We would like to thank Dan Carlin for help in making caged fluorescein. In addition we would like to thank the following funding sources: Vanderbilt University Medical School Program for Developmental Biology Training Grant to JAC, and NIH HD054534to JTG.

    Materials

    Name Company Catalog Number Comments
    CMNB-caged fluorescein SE Invitrogen C20050
    Aminodextran, 10kDa Invitrogen D1860
    Zeba desalt spin columns Pierce, Thermo Scientific 89889
    goat anti-fluorescein antibody Invitrogen A11095
    Alexa Fluor 633 Donkey anti-goat antibody Invitrogen A21082
    35mmx10mm petri dishes BD Biosciences 351008
    Upright compound microscope with 40x water immersion objective Leica Microsystems DM6000B
    MicroPoint Manual Laser Illumination System Photonic Instruments
    Phenylthiourea (PTU) Alfa Aesar L06690
    Tricaine Sigma-Aldrich E10521
    Proteinase K Roche Group 03115836991
    Plastic thread Any Supplier
    Agarose Research Products International Corp. A20090
    SpeedVac Thermo Fisher Scientific, Inc. Savant SPD131DDA
    Vortexing mixer VWR international Vortex Genie 2
    Pressure injector Applied Scientific Instrumentation MPPI-3

    References

    1. Hatada, Y. & Stern, C. D. A fate map of the epiblast of the early chick embryo. Development 120, 2879-2889 (1994).
    2. Moody, S. A. Fates of the blastomeres of the 32-cell-stage Xenopus embryo. Dev Biol 122, 300-319, doi:0012-1606(87)90296-X [pii] (1987).
    3. Wetts, R. & Fraser, S. E. Multipotent Precursors Can Give Rise to All Major Cell-Types of the Frog Retina. Science 239, 1142-1145 (1988).
    4. Wetts, R. & Fraser, S. E. Microinjection of fluorescent tracers to study neural cell lineages. Development Suppl 2, 1-8 (1991).
    5. Woo, K. & Fraser, S. E. Order and coherence in the fate map of the zebrafish nervous system. Development 121, 2595-2609 (1995).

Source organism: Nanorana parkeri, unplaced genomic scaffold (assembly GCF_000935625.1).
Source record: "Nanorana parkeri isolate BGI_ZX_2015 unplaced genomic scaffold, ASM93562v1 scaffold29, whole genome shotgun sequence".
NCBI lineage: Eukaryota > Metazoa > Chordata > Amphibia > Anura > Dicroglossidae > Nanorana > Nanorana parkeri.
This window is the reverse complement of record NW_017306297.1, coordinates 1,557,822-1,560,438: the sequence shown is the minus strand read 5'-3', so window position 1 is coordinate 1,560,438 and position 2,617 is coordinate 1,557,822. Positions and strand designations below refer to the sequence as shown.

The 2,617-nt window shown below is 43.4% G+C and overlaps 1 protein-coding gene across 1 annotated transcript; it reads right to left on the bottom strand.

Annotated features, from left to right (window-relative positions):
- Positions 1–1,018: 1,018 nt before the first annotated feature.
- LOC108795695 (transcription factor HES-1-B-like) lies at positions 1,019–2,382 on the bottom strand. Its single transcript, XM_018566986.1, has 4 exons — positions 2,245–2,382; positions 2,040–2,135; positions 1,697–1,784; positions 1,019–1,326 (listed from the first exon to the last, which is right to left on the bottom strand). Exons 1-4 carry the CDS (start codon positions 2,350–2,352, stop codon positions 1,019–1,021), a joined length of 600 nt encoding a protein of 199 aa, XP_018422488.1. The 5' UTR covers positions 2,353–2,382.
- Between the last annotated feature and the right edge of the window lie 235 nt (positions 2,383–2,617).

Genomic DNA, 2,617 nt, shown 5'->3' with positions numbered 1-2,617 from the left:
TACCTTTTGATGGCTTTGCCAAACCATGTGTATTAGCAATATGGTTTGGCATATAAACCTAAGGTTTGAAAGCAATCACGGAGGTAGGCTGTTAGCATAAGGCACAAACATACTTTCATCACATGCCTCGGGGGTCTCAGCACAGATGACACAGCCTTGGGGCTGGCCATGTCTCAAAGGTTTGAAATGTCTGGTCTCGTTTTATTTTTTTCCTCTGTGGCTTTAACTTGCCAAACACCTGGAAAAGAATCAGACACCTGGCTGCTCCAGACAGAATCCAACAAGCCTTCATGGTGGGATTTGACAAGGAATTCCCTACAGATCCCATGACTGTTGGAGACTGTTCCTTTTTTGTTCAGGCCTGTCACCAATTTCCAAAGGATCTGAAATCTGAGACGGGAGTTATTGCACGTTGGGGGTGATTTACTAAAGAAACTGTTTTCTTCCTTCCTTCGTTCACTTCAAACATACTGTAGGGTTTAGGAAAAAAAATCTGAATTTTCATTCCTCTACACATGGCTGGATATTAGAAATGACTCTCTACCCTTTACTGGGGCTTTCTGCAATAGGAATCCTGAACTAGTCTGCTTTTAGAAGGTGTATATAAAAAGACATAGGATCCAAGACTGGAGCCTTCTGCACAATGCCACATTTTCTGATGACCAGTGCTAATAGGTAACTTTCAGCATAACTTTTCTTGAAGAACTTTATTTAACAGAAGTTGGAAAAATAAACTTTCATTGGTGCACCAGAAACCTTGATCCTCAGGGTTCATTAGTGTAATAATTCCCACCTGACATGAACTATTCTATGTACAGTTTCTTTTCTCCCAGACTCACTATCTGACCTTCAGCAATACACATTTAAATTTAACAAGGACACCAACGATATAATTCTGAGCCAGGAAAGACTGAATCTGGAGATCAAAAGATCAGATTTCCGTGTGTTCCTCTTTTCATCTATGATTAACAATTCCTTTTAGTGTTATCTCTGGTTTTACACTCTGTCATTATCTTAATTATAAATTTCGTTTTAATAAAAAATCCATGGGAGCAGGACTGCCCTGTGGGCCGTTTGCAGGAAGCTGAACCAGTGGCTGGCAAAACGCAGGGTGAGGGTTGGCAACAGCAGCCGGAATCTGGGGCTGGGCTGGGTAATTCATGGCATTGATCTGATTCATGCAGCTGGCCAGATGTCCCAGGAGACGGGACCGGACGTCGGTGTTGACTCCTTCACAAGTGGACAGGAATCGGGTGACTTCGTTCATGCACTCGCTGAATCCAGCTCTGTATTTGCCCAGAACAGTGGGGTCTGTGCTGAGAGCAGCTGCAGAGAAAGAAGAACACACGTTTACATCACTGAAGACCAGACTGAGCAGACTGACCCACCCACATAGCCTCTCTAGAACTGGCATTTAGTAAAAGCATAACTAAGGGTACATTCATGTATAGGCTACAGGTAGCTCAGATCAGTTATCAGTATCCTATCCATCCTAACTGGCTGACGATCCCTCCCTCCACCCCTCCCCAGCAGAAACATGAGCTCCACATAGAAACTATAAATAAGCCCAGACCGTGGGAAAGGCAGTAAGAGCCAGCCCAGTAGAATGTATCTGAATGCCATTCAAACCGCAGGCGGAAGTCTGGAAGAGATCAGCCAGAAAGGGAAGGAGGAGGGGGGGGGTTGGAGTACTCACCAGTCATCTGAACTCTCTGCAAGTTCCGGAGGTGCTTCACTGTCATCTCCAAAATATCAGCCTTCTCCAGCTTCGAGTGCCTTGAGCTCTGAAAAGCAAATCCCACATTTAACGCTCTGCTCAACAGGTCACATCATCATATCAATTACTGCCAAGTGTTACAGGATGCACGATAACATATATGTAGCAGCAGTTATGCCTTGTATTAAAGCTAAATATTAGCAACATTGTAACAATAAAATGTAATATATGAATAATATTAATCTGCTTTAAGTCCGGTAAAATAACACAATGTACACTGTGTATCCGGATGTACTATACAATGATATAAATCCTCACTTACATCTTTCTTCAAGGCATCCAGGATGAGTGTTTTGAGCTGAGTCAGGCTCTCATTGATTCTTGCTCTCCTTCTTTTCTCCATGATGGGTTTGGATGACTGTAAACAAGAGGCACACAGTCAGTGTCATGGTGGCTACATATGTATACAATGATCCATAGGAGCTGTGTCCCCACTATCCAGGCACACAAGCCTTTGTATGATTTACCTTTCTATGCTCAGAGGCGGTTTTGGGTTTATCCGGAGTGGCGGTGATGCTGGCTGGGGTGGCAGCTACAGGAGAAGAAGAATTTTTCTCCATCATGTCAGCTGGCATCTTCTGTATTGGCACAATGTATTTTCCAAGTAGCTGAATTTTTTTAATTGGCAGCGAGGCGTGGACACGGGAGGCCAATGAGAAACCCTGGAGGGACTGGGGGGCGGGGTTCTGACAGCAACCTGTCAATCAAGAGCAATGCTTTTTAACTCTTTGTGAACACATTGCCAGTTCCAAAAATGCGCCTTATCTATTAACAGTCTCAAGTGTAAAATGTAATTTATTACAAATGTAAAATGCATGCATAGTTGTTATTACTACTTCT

6. Ando, R., Hama, H., Yamamoto-Hino, M., Mizuno, H. & Miyawaki, A. An optical marker based on the UV-induced green-to-red photoconversion of a fluorescent protein. Proc Natl Acad Sci U S A 99, 12651-12656, doi:10.1073/pnas. 202320599 [pii] (2002).
    7. Sato, T., Takahoko, M. & Okamoto, H. HuC:Kaede, a useful tool to label neural morphologies in networks in vivo. Genesis 44, 136-142, doi:10.1002/gene.20196 (2006).
    8. Wiedenmann, J.et al. EosFP, a fluorescent marker protein with UV-inducible green-to-red fluorescence conversion. Proc Natl Acad Sci U S A 101, 15905-15910, doi:0403668101 [pii] 10.1073/pnas.0403668101 (2004).
    9. Haugland, R. P. Handbook of Fluorescent Probes and Research Chemicals, 9th Edition. 707-711 (2002).
    10. Kozlowski, D. J., Murakami, T., Ho, R. K. & Weinberg, E. S. Regional cell movement and tissue patterning in the zebrafish embryo revealed by fate mapping with caged fluorescein. Biochem Cell Biol 75, 551-562 (1997).
    11. Kozlowski, D. J. & Weinberg, E. S. Photoactivatable (caged) fluorescein as a cell tracer for fate mapping in the zebrafish embryo. Methods Mol Biol 135, 349-355 (2000).
    12. Russek-Blum, N., Nabel-Rosen, H. & Levkowitz, G. High resolution fate map of the zebrafish diencephalon. Dev Dyn 238, 1827-1835, doi:10.1002/dvdy.21987 (2009).
    13. Summers, R. G., Piston, D. W., Harris, K. M. & Morrill, J. B. The orientation of first cleavage in the sea urchin embryo, Lytechinus variegatus, does not specify the axes of bilateral symmetry. Dev Biol 175, 177-183 (1996).

    Erratum

    Formal Correction: Erratum: Lineage Labeling of Zebrafish Cells with Laser Uncagable Fluorescein Dextran
    Posted by JoVE Editors on 05/25/2011. Citeable Link.

    A correction was made to Lineage Labeling of Zebrafish Cells with Laser Uncagable Fluorescein Dextran. There was an error in the authors, Ilya A. Shestopalov and James K. Chen, names. The author's names have been corrected to:

    Ilya A. Shestopalov and James K. Chen

    instead of:

    Ilya Shestopalov and James Chen

    Comments

    1 Comment

    u did not wear gloves.
    Reply

    Posted by: AnonymousJune 24, 2011, 4:43 PM